- Paperback: 134 pages
- Publisher: Audio Amateur Pubns (December 1997)
- Language: English
- ISBN-10: 1882580133
- ISBN-13: 978-1882580132
- Product Dimensions: 0.5 x 8.8 x 11 inches
- Shipping Weight: 8.8 ounces
- Average Customer Review: 3.3 out of 5 stars See all reviews (10 customer reviews)
- Amazon Best Sellers Rank: #702,642 in Books (See Top 100 in Books)
Enter your mobile number or email address below and we'll send you a link to download the free Kindle App. Then you can start reading Kindle books on your smartphone, tablet, or computer - no Kindle device required.
To get the free app, enter your mobile phone number.
Beginner's Guide to Tube Audio Design
Use the Amazon App to scan ISBNs and compare prices.
Customers who bought this item also bought
What other items do customers buy after viewing this item?
If you are a seller for this product, would you like to suggest updates through seller support?
Top Customer Reviews
Note* More than likely it WILL lose you a few times, and like any good reference/training material, re-reading it a couple of times you really see how what you didn't understand the first time through starts to make sense.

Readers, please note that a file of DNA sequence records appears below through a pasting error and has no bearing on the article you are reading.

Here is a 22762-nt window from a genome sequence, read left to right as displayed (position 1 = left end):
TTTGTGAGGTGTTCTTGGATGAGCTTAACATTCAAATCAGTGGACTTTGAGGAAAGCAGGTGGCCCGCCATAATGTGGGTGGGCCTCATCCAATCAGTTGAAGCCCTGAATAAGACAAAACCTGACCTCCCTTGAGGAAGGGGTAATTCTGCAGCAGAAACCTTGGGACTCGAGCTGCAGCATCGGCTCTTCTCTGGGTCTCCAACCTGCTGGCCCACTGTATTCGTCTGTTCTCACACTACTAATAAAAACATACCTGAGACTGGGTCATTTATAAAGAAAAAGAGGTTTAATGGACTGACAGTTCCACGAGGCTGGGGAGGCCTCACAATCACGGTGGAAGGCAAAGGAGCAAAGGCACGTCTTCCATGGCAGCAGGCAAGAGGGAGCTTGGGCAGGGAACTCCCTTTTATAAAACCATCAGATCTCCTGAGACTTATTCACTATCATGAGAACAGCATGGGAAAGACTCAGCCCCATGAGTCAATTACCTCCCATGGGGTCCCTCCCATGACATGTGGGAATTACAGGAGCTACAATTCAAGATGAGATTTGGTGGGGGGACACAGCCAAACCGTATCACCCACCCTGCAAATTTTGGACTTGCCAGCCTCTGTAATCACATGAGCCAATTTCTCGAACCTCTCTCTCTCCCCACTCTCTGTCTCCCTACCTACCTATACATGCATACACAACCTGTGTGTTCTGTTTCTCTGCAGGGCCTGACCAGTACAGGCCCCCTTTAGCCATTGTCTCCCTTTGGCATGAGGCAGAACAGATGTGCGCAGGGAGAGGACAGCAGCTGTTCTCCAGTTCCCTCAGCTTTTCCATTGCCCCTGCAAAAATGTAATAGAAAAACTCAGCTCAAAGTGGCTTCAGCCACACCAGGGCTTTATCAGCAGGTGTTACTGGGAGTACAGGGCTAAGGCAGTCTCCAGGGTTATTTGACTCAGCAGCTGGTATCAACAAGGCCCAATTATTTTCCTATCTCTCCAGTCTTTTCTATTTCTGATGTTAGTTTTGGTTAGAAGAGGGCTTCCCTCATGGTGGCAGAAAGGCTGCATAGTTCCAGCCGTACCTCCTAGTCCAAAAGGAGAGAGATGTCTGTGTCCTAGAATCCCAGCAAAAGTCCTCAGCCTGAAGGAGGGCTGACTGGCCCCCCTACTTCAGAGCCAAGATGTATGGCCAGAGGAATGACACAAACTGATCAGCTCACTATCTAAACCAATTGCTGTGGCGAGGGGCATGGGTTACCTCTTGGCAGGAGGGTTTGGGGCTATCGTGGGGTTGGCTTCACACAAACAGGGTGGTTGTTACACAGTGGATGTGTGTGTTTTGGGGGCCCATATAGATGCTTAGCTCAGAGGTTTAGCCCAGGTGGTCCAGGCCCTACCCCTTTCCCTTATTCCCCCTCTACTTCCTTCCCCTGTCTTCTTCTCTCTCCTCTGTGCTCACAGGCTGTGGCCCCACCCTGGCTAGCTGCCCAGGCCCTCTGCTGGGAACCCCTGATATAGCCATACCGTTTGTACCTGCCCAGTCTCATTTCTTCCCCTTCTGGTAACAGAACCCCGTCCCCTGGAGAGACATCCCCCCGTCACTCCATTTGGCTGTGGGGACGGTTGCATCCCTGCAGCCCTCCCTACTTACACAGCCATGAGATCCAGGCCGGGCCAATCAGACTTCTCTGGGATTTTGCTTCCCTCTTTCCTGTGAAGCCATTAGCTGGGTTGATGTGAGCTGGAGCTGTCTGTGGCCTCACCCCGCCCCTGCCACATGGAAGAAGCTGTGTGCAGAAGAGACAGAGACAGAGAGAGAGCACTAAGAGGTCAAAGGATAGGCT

I do recommend this book,but must caution the reader against expecting too much from it.The Germans (Reiner zur Linde) and Japanese (Asano,Shishido et al)ar far ahead of anything published in English to date and until the US press "catches up" or someone translates these works,I think the would-be tube designer would do well to concentrate on literature from the mainstream tube period.
This is a reasonably good but not really comprehensive book, best picked up after you can solder, use test equipment-you cannot build or troubleshoot without a generator and some kind of oscilloscope as well as an AC voltmeter accurate to .1 dB from 20 Hz to at least 30 or 40 kHz, and people who tell you otherwise are misguided or lying-and follow schematics pretty well.
My main nitpick is the resource section in the back. I'll just come out and say it: they're ads. There's nothing wrong with that, but a lot of the companies are out of business. Someone that's interested in this subject will likely be able to find resources on the internet. I suppose it was more useful when the book was written.
The only books I have read that are better for beginners are the old Rider series (Basic Electricity and Basic Electronics), which are, alas, long out of print.